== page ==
Ethel Hazelhurst

The JSE’s strong run over the past few weeks is an illusion created by the weakening rand. While the all share index was up just more than 1 percent in the month to Friday, adding more than R170 billion to its market capitalisation, in dollar terms the benchmark measure was down 4 percent.

Despite five record closes since January 2, South Africa is losing out on renewed global appetite for emerging market stocks. Commentators blame labour unrest, policy confusion and hardline statements by government ministers, particularly Mineral Resources Minister Susan Shabangu, who has threatened mining companies with licence reviews.

Once again South Africa may miss a window of opportunity. Independent analyst Ian Cruickshanks said emerging market equities had outperformed those of advanced economies by two to one this year. And, according to Mike Yates of RMB’s equity sales trading desk, dedicated emerging market equity funds – including hedge and pension funds – have placed $4.18bn (R37.4bn) worth so far this year.

But South Africa has not been among the popular destinations, judging by the rand’s performance. The currency has weakened from R8.45 to the dollar since the start of the year to more than R9 last week, before recovering marginally to be bid at R8.96 at 5pm on Friday

The climate is improving globally for equities, as signs of stronger growth appear in the US and China – the two largest economies – and investors leave bonds for shares.

Cruickshanks noted a close historic correlation between the JSE and the New York Stock Exchange. And he said the Standard & Poor’s (S&P) 500 index was currently challenging the highs of October 2007.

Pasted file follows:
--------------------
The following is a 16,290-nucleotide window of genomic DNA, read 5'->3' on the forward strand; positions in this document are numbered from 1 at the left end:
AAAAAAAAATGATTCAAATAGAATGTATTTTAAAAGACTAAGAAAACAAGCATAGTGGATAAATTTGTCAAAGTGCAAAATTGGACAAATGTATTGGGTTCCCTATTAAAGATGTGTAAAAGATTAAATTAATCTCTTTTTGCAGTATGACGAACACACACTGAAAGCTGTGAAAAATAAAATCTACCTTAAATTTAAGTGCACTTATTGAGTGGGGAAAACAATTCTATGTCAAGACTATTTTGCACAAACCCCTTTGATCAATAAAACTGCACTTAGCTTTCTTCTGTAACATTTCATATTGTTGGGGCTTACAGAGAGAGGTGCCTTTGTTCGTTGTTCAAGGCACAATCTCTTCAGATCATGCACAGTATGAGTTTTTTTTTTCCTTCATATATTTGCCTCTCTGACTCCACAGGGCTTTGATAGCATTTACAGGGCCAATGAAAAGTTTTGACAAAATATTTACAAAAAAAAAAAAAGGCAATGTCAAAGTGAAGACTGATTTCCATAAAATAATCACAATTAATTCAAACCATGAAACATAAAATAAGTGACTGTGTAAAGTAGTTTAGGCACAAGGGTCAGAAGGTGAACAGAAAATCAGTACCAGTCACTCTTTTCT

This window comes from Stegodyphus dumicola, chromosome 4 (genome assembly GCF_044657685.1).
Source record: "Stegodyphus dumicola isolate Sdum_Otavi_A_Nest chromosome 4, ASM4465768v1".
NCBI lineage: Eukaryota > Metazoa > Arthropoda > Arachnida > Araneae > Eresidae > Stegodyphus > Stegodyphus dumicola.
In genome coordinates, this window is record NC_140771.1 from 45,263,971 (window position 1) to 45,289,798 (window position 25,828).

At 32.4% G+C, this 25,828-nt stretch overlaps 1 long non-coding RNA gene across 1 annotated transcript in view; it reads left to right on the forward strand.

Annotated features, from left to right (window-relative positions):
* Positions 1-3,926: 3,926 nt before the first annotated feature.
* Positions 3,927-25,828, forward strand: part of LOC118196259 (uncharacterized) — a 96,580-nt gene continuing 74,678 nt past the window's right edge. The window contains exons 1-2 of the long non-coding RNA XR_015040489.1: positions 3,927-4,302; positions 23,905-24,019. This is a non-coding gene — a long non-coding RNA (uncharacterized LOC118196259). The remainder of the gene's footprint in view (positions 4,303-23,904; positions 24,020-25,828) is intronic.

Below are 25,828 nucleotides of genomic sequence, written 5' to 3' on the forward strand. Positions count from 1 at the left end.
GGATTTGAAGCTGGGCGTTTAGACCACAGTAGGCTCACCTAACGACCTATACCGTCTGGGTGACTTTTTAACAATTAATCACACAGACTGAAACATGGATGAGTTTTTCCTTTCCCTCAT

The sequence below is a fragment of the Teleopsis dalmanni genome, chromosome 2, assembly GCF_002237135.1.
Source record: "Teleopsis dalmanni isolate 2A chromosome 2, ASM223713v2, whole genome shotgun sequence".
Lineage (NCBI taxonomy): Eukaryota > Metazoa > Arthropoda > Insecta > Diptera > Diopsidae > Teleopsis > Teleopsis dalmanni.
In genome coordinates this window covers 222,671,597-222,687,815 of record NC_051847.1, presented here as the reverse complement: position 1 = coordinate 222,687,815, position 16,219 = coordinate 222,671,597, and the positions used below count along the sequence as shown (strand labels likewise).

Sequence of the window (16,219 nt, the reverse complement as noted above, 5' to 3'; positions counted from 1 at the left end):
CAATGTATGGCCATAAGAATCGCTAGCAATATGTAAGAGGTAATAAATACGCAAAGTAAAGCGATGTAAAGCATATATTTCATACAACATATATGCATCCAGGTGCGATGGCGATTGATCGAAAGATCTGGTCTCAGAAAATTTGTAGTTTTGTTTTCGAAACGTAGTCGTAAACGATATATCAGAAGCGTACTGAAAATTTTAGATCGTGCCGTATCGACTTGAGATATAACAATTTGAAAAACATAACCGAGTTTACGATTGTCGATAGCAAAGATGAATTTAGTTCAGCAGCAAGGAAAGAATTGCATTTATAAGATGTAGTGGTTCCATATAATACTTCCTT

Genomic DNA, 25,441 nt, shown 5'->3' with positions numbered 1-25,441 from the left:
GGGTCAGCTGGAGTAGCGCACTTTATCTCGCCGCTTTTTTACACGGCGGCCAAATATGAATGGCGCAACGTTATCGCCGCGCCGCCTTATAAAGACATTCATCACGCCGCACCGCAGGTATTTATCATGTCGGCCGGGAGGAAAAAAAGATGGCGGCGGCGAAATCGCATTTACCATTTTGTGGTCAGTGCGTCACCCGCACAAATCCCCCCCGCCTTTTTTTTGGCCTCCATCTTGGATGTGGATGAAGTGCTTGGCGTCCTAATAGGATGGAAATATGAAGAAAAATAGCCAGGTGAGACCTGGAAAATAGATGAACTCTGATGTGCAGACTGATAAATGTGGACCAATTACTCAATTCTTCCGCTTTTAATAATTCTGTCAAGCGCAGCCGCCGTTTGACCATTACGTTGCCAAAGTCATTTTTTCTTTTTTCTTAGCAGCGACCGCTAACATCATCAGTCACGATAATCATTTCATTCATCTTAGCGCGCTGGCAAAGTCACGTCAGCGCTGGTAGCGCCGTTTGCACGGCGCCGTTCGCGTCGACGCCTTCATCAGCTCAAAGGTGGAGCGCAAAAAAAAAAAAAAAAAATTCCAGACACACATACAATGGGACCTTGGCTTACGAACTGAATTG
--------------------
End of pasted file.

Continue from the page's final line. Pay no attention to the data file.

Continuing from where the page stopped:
However, corporate profits were 31 percent higher now than they were then, he said, and the S&P 500 price-earnings (p:e) ratio remained 10 percent less than the 60-year mean.

He said 72 percent of US corporate profit announcements were ahead of expectations.

“Rising profits mean share prices can go higher without pushing up the p:e ratio.”

Recent economic data from the US, including an increase in employment, imply that there is more upside to profits.

He said the situation was likely to last as long as US monetary policy remained stimulatory – the foreseeable future. However, he warned that domestic events were putting a cap on the upside for the JSE: labour and social unrest inhibit potential profit growth.

Investec Asset Management joint head of fixed investment Andre Roux said South Africa’s attractions were way out of line with other emerging markets. “The average emerging market currency is appreciating, the average emerging market investment flows are positive.”

In contrast, money has been leaving South Africa.

Citi strategist Leon Myburgh said net sales by non-residents of bonds and equities totalled more than R5.4bn from January 11 to last Thursday.

While international events have largely determined movements in local markets in recent years, domestic issues are now coming to the fore.

Gina Schoeman, an economist at Citi, identified five issues of concern.

One was political uncertainty. “Though the ANC elective conference left a positive spin, questions remain – particularly over the ability to implement the National Development Plan and the proposed ‘strategic state ownership of mining assets’.”

Labour unrest was another key challenge. “The mere prospect of labour unrest in 2013 is likely to deter investment,” she said.

Inflation could become a problem mid year. And consumption could slow. “Retailers and banks already suggest that a slowdown in unsecured credit is taking place and our measures of consumer vulnerability highlight increased indebtedness for low- to middle-income groups,” Schoeman said.

Sovereign rating downgrades are a further threat, according to Schoeman.

Downgrades by three rating agencies have contributed to the rand’s fall from favour. And recent weeks have seen an explosion of violence, both industrial and social – a typical precursor to a further downgrade and a potential flight of capital.